Top Two Most Popular Docker Base Images Each Have Over 500 Vulnerabilities
Learn more about the known vulnerabilities in Docker base images.
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This is one of the key findings from the Docker Security report: Shifting Docker Security Left.
Known Vulnerabilities in Docker Images
Docker Hub is the main source for publicly available Docker images. While Docker advises you to use official images or Docker-certified images as a security best practice, it can be seen that the top 10 most popular Docker images each contain vulnerabilities. All of these images are official images.
Accordingly, we decided to scan through ten of the most popular images with Snyk’s recently released container vulnerability management features.
For every Docker image that we scanned, we were able to find vulnerable versions of system libraries. The last scan as of March 11, 2019, shows that the official Node.js image ships with 567 vulnerable system libraries. The remaining nine images ship with at least 31 publicly known vulnerabilities each.
Vulnerabilities in Base Images
The majority of vulnerabilities are found in the operating system (OS) layer. The images described in the previous section are images that are built on top of a base image. Therefore, the choice of a good base image is crucial in decreasing the number of vulnerabilities.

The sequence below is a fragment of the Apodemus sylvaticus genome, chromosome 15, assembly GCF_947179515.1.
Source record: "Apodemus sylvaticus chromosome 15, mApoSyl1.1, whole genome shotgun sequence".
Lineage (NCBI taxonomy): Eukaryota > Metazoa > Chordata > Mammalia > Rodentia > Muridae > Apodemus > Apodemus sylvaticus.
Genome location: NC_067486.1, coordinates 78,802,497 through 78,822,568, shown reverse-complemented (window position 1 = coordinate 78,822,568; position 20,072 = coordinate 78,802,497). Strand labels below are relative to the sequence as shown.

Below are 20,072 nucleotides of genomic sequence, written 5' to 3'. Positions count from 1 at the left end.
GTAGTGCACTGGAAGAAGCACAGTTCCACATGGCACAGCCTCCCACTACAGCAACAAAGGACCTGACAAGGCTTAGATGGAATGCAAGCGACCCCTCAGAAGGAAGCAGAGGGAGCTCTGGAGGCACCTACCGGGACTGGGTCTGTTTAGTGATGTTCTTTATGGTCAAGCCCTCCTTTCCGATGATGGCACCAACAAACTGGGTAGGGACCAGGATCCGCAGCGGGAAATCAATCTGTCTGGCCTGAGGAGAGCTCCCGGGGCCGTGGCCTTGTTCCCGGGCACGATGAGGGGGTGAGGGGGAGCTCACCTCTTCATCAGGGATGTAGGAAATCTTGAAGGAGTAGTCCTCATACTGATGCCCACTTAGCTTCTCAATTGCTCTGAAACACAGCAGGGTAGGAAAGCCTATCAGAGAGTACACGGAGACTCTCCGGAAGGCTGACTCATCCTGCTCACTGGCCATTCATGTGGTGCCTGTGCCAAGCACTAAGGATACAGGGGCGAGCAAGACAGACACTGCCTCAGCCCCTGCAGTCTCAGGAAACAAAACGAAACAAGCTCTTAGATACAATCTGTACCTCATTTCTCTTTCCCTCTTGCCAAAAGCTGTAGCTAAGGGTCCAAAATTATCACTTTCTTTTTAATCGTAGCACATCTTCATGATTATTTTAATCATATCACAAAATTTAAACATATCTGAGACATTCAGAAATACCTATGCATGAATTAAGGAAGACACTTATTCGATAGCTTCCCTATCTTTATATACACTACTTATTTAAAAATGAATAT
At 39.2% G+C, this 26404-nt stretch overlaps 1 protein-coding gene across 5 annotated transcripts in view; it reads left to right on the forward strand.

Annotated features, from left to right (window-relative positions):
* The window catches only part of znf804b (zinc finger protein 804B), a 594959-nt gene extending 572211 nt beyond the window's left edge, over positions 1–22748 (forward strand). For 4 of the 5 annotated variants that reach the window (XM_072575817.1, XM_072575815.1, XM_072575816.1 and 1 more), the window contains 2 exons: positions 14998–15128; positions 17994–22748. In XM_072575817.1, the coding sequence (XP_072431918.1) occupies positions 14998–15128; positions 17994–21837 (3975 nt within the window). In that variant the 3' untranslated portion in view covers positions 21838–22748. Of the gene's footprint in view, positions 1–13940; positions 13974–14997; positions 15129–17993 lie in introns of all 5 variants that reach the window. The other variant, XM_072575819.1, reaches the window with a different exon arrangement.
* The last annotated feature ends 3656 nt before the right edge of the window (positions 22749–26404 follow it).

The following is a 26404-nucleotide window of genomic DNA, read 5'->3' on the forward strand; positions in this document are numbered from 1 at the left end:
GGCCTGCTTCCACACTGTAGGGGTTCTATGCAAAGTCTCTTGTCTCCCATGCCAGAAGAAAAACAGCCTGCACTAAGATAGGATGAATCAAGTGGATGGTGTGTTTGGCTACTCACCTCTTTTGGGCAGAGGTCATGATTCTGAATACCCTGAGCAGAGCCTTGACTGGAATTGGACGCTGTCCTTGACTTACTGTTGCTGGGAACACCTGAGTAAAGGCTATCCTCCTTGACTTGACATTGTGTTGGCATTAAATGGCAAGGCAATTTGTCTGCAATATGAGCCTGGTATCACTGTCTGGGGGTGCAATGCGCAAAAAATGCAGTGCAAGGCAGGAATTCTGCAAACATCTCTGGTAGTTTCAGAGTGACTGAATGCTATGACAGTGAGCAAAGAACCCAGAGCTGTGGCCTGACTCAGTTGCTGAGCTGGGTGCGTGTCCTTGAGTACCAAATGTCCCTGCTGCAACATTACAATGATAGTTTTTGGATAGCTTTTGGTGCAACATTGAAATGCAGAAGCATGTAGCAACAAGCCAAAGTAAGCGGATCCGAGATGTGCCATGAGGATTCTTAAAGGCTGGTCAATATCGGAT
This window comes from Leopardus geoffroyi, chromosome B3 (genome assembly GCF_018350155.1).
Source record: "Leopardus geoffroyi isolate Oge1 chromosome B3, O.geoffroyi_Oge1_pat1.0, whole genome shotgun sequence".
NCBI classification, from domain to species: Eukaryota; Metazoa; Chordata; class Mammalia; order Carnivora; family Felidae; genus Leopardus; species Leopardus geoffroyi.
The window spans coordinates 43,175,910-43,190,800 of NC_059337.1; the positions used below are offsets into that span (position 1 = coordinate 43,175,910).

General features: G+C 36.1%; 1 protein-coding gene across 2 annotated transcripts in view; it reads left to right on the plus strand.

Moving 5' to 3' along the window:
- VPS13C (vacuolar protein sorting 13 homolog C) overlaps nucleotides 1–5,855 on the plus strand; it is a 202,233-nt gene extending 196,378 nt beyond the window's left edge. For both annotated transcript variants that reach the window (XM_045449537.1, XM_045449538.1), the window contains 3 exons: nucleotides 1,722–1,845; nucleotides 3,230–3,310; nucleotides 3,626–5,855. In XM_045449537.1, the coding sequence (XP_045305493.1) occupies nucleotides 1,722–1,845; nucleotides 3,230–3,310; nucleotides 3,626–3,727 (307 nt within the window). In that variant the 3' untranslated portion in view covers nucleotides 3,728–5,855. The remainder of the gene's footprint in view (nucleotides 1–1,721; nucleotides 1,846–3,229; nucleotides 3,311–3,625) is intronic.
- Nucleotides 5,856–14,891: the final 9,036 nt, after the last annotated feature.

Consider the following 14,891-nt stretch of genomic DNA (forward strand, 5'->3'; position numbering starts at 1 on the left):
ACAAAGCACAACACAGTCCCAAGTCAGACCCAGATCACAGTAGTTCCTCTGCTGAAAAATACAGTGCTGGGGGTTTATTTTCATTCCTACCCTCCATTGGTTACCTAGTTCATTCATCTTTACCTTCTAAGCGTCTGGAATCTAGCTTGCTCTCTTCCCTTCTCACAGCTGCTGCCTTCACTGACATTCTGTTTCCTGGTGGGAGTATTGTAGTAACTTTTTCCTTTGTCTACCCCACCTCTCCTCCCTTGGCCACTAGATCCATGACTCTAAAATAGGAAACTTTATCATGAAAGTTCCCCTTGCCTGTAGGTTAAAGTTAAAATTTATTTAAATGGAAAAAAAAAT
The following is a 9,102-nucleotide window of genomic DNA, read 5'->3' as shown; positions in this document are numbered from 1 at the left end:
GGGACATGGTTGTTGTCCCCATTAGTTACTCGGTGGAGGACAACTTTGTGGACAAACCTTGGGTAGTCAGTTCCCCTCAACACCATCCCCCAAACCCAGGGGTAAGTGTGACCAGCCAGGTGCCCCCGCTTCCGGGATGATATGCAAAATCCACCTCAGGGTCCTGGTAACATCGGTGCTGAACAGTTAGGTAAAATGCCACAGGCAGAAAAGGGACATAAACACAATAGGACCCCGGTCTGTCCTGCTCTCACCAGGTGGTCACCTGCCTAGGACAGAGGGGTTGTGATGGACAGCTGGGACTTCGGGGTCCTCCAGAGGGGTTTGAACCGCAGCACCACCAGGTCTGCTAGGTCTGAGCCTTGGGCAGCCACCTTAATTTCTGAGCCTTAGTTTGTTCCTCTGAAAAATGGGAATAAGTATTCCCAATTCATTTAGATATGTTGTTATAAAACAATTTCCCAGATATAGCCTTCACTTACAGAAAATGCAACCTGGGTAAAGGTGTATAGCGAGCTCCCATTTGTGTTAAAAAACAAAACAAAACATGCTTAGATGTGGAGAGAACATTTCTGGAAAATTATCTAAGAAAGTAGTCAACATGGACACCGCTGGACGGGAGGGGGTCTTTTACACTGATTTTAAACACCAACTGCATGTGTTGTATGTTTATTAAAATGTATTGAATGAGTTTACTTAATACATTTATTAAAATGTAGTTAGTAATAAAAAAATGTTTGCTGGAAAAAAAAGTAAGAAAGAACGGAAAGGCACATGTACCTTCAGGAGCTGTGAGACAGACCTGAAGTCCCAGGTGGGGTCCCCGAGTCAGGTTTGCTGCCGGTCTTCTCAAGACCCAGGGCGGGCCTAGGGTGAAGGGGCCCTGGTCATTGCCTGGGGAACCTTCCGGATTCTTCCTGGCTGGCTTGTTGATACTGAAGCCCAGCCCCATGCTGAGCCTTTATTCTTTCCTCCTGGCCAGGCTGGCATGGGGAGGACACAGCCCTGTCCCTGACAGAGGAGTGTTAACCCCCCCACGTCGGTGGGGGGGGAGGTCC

The node image is built on top of one of the buildpack- deps images. The Docker buildpack-deps are a collection of common build dependencies used for installing various modules and widely used as a base image for building other images.
Currently, the default buildpack-deps version is
stretch, which refers to the Linux distribution (distro) on which it is based. This stretch version contains 567 vulnerabilities — corresponding precisely to the number of vulnerabilities in the latest node image that uses this buildpack-deps image as its base image. It is striking that the three buildpacks that are based on ubuntu images (xenial, biomic and cosmic) contain fewer vulnerabilities than the debian-based buildpacks, suggesting that currently, Ubuntu-based images are a better choice from a security standpoint.
Choosing the Right Base Image
A popular approach to this challenge is to have two types of base images: one used during development and unit testing and another for later stage testing and production. In later stage testing and production, your image does not require build tools such as compilers (for example, Javac) or build systems (such as Maven) or debugging tools. In fact, in production, your image may not even require Bash.
We see dramatic differences between the basic operating system images and the different variants. Most of the time, a full-blown operating system image is not necessary. Consider for instance a Python application image with nothing but the Python package, it’s dependent packages, and the Python application.
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